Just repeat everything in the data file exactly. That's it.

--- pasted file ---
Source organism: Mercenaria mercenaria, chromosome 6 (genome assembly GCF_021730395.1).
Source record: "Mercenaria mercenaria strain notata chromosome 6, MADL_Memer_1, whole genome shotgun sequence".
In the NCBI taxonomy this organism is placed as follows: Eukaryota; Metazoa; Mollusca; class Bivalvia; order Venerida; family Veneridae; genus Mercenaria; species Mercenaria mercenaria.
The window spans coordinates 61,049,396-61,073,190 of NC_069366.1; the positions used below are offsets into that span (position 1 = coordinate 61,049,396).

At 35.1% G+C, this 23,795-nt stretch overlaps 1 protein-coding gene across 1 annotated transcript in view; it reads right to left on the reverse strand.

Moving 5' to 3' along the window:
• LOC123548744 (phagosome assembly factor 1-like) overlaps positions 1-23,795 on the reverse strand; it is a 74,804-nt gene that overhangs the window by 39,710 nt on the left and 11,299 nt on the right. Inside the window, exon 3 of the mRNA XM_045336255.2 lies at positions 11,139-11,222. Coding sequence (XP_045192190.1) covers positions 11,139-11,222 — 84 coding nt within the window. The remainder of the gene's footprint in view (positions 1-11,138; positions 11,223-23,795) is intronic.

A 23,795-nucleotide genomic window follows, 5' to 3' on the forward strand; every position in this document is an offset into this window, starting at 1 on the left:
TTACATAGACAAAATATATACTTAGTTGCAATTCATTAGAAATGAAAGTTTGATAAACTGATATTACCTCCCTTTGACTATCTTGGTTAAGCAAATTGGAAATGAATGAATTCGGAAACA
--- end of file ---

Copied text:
Source organism: Mercenaria mercenaria, chromosome 6 (genome assembly GCF_021730395.1).
Source record: "Mercenaria mercenaria strain notata chromosome 6, MADL_Memer_1, whole genome shotgun sequence".
In the NCBI taxonomy this organism is placed as follows: Eukaryota; Metazoa; Mollusca; class Bivalvia; order Venerida; family Veneridae; genus Mercenaria; species Mercenaria mercenaria.
The window spans coordinates 61,049,396-61,073,190 of NC_069366.1; the positions used below are offsets into that span (position 1 = coordinate 61,049,396).

At 35.1% G+C, this 23,795-nt stretch overlaps 1 protein-coding gene across 1 annotated transcript in view; it reads right to left on the reverse strand.

Moving 5' to 3' along the window:
• LOC123548744 (phagosome assembly factor 1-like) overlaps positions 1-23,795 on the reverse strand; it is a 74,804-nt gene that overhangs the window by 39,710 nt on the left and 11,299 nt on the right. Inside the window, exon 3 of the mRNA XM_045336255.2 lies at positions 11,139-11,222. Coding sequence (XP_045192190.1) covers positions 11,139-11,222 — 84 coding nt within the window. The remainder of the gene's footprint in view (positions 1-11,138; positions 11,223-23,795) is intronic.

A 23,795-nucleotide genomic window follows, 5' to 3' on the forward strand; every position in this document is an offset into this window, starting at 1 on the left:
TTACATAGACAAAATATATACTTAGTTGCAATTCATTAGAAATGAAAGTTTGATAAACTGATATTACCTCCCTTTGACTATCTTGGTTAAGCAAATTGGAAATGAATGAATTCGGAAACA